Wyoming Officials Investigate If Having Wolf In Bar Is Food Safety Violation

The Wyoming Department of Agriculture is sending an inspector to the Green River Bar in Daniel to determine whether a live wolf being taken into the bar amounts to a food safety violation.

Mark Heinz

April 15, 20244 min read

The Green River Bar in Daniel Wyoming is the town’s oldest building. It was built in 1899.
The Green River Bar in Daniel Wyoming is the town’s oldest building. It was built in 1899. (Cowboy State Daily Staff)

In a matter related to the torment of a wolf that has enraged people around the world, Wyoming state officials say they plan to investigate whether having a life wolf in the Green River Bar in Daniel rose to the level of being a food safety violation.

“We are aware of it, and we are sending an inspector (to the site),” Wyoming Department of Agriculture Public Information Officer Derek Grant told Cowboy State Daily on Monday.

The Department of Agriculture’s Consumer Health Services Division (CHS) conducts inspections of establishments that serve food. A CHS inspector will be sent to the Green River Bar to determine if having a life wolf in the establishment, which serves food, amounted to a violation.

No further information was available from the Department of Agriculture on Monday.

Failing a retail food safety inspection can result in unspecified fines and penalties, which can vary at the discretion of the inspecting agency, according to the Wyoming Food Handlers' Guide.

For particularly egregious offenses, an establishment’s retail food permit can be temporarily suspended, or even permanently revoked, according to the guide.

A message left for the bar’s owner hadn’t been answered as of publication time for this story.

Disturbing Videos, Account Of Events

The bar has been a focal point of controversy and outrage since reports broke that Daniel resident Cody Roberts, 42, had taken a live — and apparently seriously injured — wolf into the bar Feb. 29.

They Wyoming Game and Fish Department last week released videos that allegedly show the wolf languishing on the floor in the bar.

Another video obtained by Cowboy State Daily allegedly depicts Roberts toying with the animal, lifting its head to kiss it, while the wolf weakly bares its teeth.

According to Wyoming Game and Fish Department accounts of events that day, Roberts captured the wolf after running it down with a snowmobile. He then took the wolf back to his residence and then to the bar, and at one point taped its muzzle shut.

After allegedly showing the wolf off and teasing it in the bar, Roberts took it out behind the establishment and killed it.

Roberts was later cited for illegal possession of a live wolf and fined $250, according to Game and Fish.

‘One Little Thing I Could Do’

The incident has sparked livid reactions. Many people have been calling for stiffer penalties for Roberts and possible consequences for the bar.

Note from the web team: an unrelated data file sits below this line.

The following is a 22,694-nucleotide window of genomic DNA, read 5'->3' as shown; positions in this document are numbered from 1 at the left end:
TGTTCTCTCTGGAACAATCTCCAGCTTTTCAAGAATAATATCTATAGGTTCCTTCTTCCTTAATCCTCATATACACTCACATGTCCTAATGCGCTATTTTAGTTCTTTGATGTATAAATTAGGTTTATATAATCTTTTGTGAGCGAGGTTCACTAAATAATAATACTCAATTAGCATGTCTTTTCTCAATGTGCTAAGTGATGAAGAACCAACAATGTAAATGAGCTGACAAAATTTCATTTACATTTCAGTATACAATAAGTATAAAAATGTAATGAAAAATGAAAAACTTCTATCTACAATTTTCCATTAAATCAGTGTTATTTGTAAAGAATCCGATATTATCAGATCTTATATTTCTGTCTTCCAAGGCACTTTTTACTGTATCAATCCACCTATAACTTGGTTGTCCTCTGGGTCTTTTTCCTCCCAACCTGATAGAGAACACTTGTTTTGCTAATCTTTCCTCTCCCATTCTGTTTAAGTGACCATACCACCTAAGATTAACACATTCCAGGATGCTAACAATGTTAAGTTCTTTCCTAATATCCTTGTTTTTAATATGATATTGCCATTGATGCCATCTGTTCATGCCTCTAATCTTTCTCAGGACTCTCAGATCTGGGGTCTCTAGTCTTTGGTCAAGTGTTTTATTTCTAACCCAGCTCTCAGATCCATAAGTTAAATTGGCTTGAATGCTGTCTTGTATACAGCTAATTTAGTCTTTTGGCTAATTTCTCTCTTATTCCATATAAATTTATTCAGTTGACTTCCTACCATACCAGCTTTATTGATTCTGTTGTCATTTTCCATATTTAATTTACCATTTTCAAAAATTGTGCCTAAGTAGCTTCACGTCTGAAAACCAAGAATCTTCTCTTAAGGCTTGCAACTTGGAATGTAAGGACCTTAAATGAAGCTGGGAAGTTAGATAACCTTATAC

Vermont resident David McGee sent an email to the Wyoming Department of Agriculture, which he copied to Cowboy State Daily, asking if the bar could be penalized for a food safety violation.

He cited Wyoming statutes, which read in part that “… live animals may not be allowed on the premises of an establishment or processing plant.”

McGee told Cowboy State Daily on Monday that Vermont has similar regulations.

“I can’t even bring my dog into a restaurant. So I really wondered about having a live wolf that was apparently insured, maybe bleeding, and with ticks and everything else, inside an establishment that serves food,” he said.

McGee said that he was appalled by accounts of the wolf being kept alive to suffer and be abused, and thought that sending an email to the Department of Agriculture was at least doing something.

“It’s not much, but it felt like one little thing I could do to possibly make a difference,” he said.

He added that he was pleased to hear that an inspector is being sent to the bar.

It’s The Department Of Ag’s Call

Any possible food safety violations in Sublette County would be solely within the CHS’s jurisdiction, Wyoming Department of Health spokeswoman Kim Deti stated in response to text messages from Cowboy State Daily on Monday.

“The Wyoming Department of Health does not have a regulatory role related to food and beverage status,” Deti said. “Some counties have their own health departments with that role. In others, including Sublette County, the Wyoming Department of Agriculture fills that role.”

The Department of Health “only get involved with food service when there are outbreaks of human illness and even then, it's not a regulatory role,” she added.

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Mark Heinz can be reached at mark@cowboystatedaily.com.

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Mark Heinz

Outdoors Reporter